Just as the name implies, the only difference between LTS and non-LTS releases of Ubuntu is that for LTS Canonical provides bug fixes, security updates and commercial support for longer term than for non-LTS versions, otherwise both are derived from Debian Unstable in exactly the same way. In other words, difference between two is only in release cadence and support duration, not in the method of production.
In another stunning reversal, it looks like KDE has no officially killed Gnome, with Gnome closing out the year with 46k open bugs (http://www.phoronix.com/scan.php?pag...tem&px=MTU2NTY). Looks like Gnome is dead, people, move along, nothing to see here anymore.
And how many open bugs does KDE have? Your statement is just an opinion and you know what that means. Everyone has one.
How about the concept or accusation that KDE is called 'bloatware' and has been such since version 4? Or it's being called that even more often?
For all the flaws or 'negatives' in Gnome or any other DE, others have theirs, too, including KDE. I still suggest that KDE is more about visuals and appearance than functionality.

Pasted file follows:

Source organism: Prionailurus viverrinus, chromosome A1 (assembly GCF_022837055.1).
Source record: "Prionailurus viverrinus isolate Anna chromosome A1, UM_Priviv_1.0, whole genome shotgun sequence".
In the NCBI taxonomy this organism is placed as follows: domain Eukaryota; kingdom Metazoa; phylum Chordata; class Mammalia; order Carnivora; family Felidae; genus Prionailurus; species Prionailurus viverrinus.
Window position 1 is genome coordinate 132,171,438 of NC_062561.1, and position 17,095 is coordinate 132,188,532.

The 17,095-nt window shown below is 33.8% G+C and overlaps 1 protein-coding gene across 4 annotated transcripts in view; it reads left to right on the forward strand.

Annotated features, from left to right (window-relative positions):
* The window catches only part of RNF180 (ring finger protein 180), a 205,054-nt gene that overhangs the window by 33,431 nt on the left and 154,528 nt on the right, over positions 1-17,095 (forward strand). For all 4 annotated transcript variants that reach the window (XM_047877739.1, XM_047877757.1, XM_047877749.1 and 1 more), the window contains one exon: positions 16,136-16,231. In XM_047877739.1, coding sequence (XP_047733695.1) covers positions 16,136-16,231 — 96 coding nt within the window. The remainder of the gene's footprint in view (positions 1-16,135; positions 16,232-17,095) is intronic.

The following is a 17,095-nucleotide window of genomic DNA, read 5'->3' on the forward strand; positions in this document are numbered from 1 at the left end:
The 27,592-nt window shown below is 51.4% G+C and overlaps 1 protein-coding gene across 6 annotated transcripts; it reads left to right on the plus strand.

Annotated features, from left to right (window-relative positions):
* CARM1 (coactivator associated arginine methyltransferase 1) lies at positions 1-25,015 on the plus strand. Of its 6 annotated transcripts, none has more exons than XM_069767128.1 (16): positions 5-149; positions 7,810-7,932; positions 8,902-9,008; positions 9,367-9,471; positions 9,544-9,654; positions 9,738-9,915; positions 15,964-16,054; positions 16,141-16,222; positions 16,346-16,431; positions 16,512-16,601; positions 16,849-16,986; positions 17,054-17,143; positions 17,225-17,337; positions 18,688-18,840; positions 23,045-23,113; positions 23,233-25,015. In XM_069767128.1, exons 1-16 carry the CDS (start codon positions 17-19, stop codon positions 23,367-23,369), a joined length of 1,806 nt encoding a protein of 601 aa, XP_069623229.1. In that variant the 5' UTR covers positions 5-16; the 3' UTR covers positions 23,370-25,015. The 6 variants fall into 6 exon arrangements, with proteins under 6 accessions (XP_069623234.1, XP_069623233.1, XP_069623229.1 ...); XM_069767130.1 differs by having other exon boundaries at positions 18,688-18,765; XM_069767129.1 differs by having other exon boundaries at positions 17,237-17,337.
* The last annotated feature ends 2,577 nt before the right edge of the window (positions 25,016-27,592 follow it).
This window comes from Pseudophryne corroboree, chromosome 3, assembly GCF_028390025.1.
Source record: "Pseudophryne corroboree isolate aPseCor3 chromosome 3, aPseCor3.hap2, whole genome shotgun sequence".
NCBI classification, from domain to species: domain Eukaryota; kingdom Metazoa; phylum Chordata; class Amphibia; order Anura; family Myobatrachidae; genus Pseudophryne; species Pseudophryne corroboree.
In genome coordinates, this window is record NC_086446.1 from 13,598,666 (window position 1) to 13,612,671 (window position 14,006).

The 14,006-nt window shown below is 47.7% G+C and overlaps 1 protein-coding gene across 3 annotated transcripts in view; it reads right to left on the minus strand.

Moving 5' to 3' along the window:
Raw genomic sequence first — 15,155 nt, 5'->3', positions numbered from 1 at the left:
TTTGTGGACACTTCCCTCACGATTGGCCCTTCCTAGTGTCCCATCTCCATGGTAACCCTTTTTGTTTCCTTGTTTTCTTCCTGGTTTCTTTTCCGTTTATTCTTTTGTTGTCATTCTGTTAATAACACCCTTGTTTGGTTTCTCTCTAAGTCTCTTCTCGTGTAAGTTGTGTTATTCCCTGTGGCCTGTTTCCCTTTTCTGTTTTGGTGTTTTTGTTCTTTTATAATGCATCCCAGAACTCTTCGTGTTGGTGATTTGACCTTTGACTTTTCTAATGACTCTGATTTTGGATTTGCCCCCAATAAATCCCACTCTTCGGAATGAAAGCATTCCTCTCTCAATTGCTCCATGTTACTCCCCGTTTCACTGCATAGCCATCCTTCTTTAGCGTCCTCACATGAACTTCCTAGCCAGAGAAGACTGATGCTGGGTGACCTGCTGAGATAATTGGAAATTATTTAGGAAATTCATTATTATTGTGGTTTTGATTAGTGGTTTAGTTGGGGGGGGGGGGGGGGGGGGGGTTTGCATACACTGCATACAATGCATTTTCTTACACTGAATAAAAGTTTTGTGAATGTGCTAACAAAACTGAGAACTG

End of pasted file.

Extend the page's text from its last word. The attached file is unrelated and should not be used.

Let's wait until March and we are going to see 300 MB of RAM slashed from the KDE memory consumption figures.
About this thread, I installed GNOME to compare and saw some interesting things:
- GNOME gives me no mail notification, Windows 8 notifies me from my main inbox, and KDE notifies me from all my inboxes, all the time.
- If I enable the semantic stuff (Tracker in GNOME, Nepomuk in KDE), enable Empathy and Zeitgeist, I can reach easily 1 GB of RAM with GNOME, while doing a LOT less than KDE.
- The only searcher as capable as KDE's is the searcher built into Windows 8.1.
The trend continues at Ohloh. Hitting a new low. KDE is dying.